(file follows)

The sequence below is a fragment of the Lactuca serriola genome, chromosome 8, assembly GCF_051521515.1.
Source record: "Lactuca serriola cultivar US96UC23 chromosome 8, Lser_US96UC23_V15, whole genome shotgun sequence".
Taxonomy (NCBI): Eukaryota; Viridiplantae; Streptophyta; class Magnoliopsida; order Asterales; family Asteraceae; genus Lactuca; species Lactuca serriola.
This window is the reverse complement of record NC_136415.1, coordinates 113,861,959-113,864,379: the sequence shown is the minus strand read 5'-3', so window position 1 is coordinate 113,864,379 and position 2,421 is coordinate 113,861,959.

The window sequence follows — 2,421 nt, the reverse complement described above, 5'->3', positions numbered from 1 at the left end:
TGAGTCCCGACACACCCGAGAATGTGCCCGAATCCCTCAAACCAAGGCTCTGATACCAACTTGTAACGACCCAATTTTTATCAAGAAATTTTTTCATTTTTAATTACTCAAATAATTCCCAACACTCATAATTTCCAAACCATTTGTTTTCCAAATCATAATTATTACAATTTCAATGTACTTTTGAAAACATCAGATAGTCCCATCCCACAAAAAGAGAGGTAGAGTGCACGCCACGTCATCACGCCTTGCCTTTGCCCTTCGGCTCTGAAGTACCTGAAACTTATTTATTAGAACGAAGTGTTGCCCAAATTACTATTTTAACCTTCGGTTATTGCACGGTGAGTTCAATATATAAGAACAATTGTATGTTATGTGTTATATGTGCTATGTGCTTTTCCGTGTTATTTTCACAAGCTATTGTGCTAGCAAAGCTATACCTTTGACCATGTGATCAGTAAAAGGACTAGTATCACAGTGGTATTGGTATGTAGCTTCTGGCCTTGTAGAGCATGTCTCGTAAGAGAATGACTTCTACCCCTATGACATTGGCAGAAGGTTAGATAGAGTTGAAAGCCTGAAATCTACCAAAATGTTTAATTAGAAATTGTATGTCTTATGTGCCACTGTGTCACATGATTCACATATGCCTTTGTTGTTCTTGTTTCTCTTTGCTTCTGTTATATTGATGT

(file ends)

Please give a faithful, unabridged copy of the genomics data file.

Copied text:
The sequence below is a fragment of the Lactuca serriola genome, chromosome 8, assembly GCF_051521515.1.
Source record: "Lactuca serriola cultivar US96UC23 chromosome 8, Lser_US96UC23_V15, whole genome shotgun sequence".
Taxonomy (NCBI): Eukaryota; Viridiplantae; Streptophyta; class Magnoliopsida; order Asterales; family Asteraceae; genus Lactuca; species Lactuca serriola.
This window is the reverse complement of record NC_136415.1, coordinates 113,861,959-113,864,379: the sequence shown is the minus strand read 5'-3', so window position 1 is coordinate 113,864,379 and position 2,421 is coordinate 113,861,959.

The window sequence follows — 2,421 nt, the reverse complement described above, 5'->3', positions numbered from 1 at the left end:
TGAGTCCCGACACACCCGAGAATGTGCCCGAATCCCTCAAACCAAGGCTCTGATACCAACTTGTAACGACCCAATTTTTATCAAGAAATTTTTTCATTTTTAATTACTCAAATAATTCCCAACACTCATAATTTCCAAACCATTTGTTTTCCAAATCATAATTATTACAATTTCAATGTACTTTTGAAAACATCAGATAGTCCCATCCCACAAAAAGAGAGGTAGAGTGCACGCCACGTCATCACGCCTTGCCTTTGCCCTTCGGCTCTGAAGTACCTGAAACTTATTTATTAGAACGAAGTGTTGCCCAAATTACTATTTTAACCTTCGGTTATTGCACGGTGAGTTCAATATATAAGAACAATTGTATGTTATGTGTTATATGTGCTATGTGCTTTTCCGTGTTATTTTCACAAGCTATTGTGCTAGCAAAGCTATACCTTTGACCATGTGATCAGTAAAAGGACTAGTATCACAGTGGTATTGGTATGTAGCTTCTGGCCTTGTAGAGCATGTCTCGTAAGAGAATGACTTCTACCCCTATGACATTGGCAGAAGGTTAGATAGAGTTGAAAGCCTGAAATCTACCAAAATGTTTAATTAGAAATTGTATGTCTTATGTGCCACTGTGTCACATGATTCACATATGCCTTTGTTGTTCTTGTTTCTCTTTGCTTCTGTTATATTGATGT